As a guide to “what”, Vanderkam suggests looking backward as to what activities had that magnetic attraction over the years. What do you find draws you back over and over? In fact, according to Vanderkam, we usually start in childhood. The child who loved to perform may find joy in an audience as an adult, whether it’s in community theater or in front of a class teaching. The childhood mud pie maker will be happiest with dirty hands their whole life whether as an artist, knitter or programmer deep in code.

I love the idea of adults as grownup versions of the children we once were, seeking the same basic satisfaction throughout life. It’s consonant with my observation that over the years people don’t change at their core. Over many years we are at our happiest engaged in the work of our souls.

Me? I’m a student. Mentally, I never graduated. After a BA it was an MD and PhD. Then Neurology training followed by another 10 years on a medical school faculty: still in school, learning more than I ever produced as a researcher. Even now after almost 20 years of working for a living as a drug developer, I’m in it for what I can learn. My writing here? Just another mode of learning for me.

One of my discoveries this year was Coursera as a resource for learning. During the year, I completed the full Data Science Specialization which was created by faculty at Hopkin’s own Bloomberg School of Public Health. Coursera does it right. These are courses with quizzes, projects, and deadlines. Once a course started, I had to be committed, sometimes spending many, many hours on a course project. The result? I’m now reasonably proficient in the statistical programming language R, many of its add on packages and the IDE, R Studio.

Understanding how to manipulate, display and analyze data is a useful skill set for me, of course. That’s why I’m learning about data science, not physics. But the joy for me is in the learning, the mastery of a body of knowledge. I’m continuing to look at my 168 hours each week and budget a nice chunk to exploring data analysis and statistics in a curriculum I’m designing myself.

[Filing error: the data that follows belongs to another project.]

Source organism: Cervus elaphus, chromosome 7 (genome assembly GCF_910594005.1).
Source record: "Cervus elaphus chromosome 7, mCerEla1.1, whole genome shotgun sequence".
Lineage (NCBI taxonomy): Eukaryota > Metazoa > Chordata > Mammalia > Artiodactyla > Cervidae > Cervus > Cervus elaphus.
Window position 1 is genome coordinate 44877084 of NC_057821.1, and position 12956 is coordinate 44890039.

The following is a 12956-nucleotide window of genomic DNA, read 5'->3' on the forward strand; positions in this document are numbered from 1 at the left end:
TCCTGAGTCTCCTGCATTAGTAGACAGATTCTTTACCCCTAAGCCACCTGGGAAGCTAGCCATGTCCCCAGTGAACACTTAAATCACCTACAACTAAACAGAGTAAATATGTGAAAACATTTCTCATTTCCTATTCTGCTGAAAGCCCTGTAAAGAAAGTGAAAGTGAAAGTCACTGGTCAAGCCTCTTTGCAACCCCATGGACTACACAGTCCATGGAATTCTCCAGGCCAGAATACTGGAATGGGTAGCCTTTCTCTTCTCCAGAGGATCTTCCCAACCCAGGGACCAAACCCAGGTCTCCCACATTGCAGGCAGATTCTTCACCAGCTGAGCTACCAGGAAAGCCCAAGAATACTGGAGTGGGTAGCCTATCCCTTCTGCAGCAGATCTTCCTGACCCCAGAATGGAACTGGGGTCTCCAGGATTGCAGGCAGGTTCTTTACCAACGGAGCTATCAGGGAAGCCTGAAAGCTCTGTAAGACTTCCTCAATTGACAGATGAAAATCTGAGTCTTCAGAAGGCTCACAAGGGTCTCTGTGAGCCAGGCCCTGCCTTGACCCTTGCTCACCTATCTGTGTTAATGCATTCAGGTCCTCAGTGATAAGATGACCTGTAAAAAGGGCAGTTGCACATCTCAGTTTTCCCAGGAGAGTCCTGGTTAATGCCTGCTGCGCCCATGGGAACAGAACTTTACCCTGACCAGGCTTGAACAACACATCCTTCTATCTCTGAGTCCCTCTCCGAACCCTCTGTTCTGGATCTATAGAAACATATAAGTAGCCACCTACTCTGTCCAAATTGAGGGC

It’s worthwhile to step, see where the time goes and try to set some of it aside for doing what you truly love.

The M Monochrome

Side of the Dumpster

My photography has taken a major turn back toward black and white. Like others of my generation, I started with film in the 1980’s, developing and printing in the darkroom of the lab where I did my PhD. At some point in the digital Photoshop-enabled era, my images became saturated color depictions of the suburban landscape. I’ve gone back to embrace my roots in formal, somewhat abstract black and white images. Still of course depicting light with the techniques I learned from Vincent Versace in his Welcome to Oz books.

While my earliest art photography influence was Ansel Adams, my earliest love of images was the macro photographs in My Weekly Reader. The transformation of objects by the process of photography has stuck with me. I’m now exploring just how far I can go with the idea.

Black and white photography provides maximum abstraction. I’d been meaning to shoot black and white film for a long time. I finally bought a tank and chemicals, loading the film at night in a closet with the room lights off. Once again I was greeted with the magic of light transformed to physical image. I’m trading off between film and digital, but mostly staying with a 50mm lens which I find helps isolate and abstract scenes.

Book Review: 168 Hours

Get it here: 168 Hours: You Have More Time Than You Think

Laura Vanderkam has written a great book encouraging us to think deeply about how we spend our time. As Vanderkam points out, everyone gets the same 168 hours in their week. We’re gifted with a new week 52 times a year, each with the same number of hours. Looking at the week as a bucket with a fixed number of hours, each hour, its value, is brought into sharp focus. In general, 56 hours are spent sleeping, leaving a full 112 hours available. When I was working at an office, I had 40 hours committed office time plus about 5 hours of commuting. This leaves a full 67 hours for family, fitness, spiritual, artistic and intellectual pursuits. But you can spend those 67 on valued activities only if you refrain from squandering those riches.

In January of this year I returned to work with a Contract Research Organization on the service side of drug development after a two year stint as Chief Medical Officer at a biotech. Personally, this meant going back to a home office where I manage my own activities most of the time. There’s a wider variety of projects now and much more unstructured time outside of a more formal office setting. That flexibility has allowed me to pursue some projects biostatistics and neuroscience in addition to regular work responsibility.